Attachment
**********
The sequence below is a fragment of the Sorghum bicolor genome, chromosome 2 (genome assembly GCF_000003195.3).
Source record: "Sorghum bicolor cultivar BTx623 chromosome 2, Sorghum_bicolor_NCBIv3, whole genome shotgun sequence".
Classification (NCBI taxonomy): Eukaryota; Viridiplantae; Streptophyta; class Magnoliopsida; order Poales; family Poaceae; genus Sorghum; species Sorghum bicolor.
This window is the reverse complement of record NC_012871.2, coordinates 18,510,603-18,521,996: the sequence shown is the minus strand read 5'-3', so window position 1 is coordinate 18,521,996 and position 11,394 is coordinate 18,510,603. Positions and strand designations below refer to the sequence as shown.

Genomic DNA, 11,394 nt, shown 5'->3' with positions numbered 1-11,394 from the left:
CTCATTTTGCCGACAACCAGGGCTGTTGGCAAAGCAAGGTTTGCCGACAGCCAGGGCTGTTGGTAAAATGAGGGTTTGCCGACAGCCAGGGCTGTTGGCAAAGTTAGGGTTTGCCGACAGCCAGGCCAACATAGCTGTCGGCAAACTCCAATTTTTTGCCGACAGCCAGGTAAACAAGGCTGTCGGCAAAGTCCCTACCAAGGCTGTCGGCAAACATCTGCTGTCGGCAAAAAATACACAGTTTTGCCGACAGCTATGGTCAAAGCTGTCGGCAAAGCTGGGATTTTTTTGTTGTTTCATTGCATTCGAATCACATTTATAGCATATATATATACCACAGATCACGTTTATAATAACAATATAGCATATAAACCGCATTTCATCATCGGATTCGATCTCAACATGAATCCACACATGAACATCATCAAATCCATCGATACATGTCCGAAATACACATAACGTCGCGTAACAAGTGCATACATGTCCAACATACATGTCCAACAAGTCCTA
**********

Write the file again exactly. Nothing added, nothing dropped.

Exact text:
The sequence below is a fragment of the Sorghum bicolor genome, chromosome 2 (genome assembly GCF_000003195.3).
Source record: "Sorghum bicolor cultivar BTx623 chromosome 2, Sorghum_bicolor_NCBIv3, whole genome shotgun sequence".
Classification (NCBI taxonomy): Eukaryota; Viridiplantae; Streptophyta; class Magnoliopsida; order Poales; family Poaceae; genus Sorghum; species Sorghum bicolor.
This window is the reverse complement of record NC_012871.2, coordinates 18,510,603-18,521,996: the sequence shown is the minus strand read 5'-3', so window position 1 is coordinate 18,521,996 and position 11,394 is coordinate 18,510,603. Positions and strand designations below refer to the sequence as shown.

Genomic DNA, 11,394 nt, shown 5'->3' with positions numbered 1-11,394 from the left:
CTCATTTTGCCGACAACCAGGGCTGTTGGCAAAGCAAGGTTTGCCGACAGCCAGGGCTGTTGGTAAAATGAGGGTTTGCCGACAGCCAGGGCTGTTGGCAAAGTTAGGGTTTGCCGACAGCCAGGCCAACATAGCTGTCGGCAAACTCCAATTTTTTGCCGACAGCCAGGTAAACAAGGCTGTCGGCAAAGTCCCTACCAAGGCTGTCGGCAAACATCTGCTGTCGGCAAAAAATACACAGTTTTGCCGACAGCTATGGTCAAAGCTGTCGGCAAAGCTGGGATTTTTTTGTTGTTTCATTGCATTCGAATCACATTTATAGCATATATATATACCACAGATCACGTTTATAATAACAATATAGCATATAAACCGCATTTCATCATCGGATTCGATCTCAACATGAATCCACACATGAACATCATCAAATCCATCGATACATGTCCGAAATACACATAACGTCGCGTAACAAGTGCATACATGTCCAACATACATGTCCAACAAGTCCTA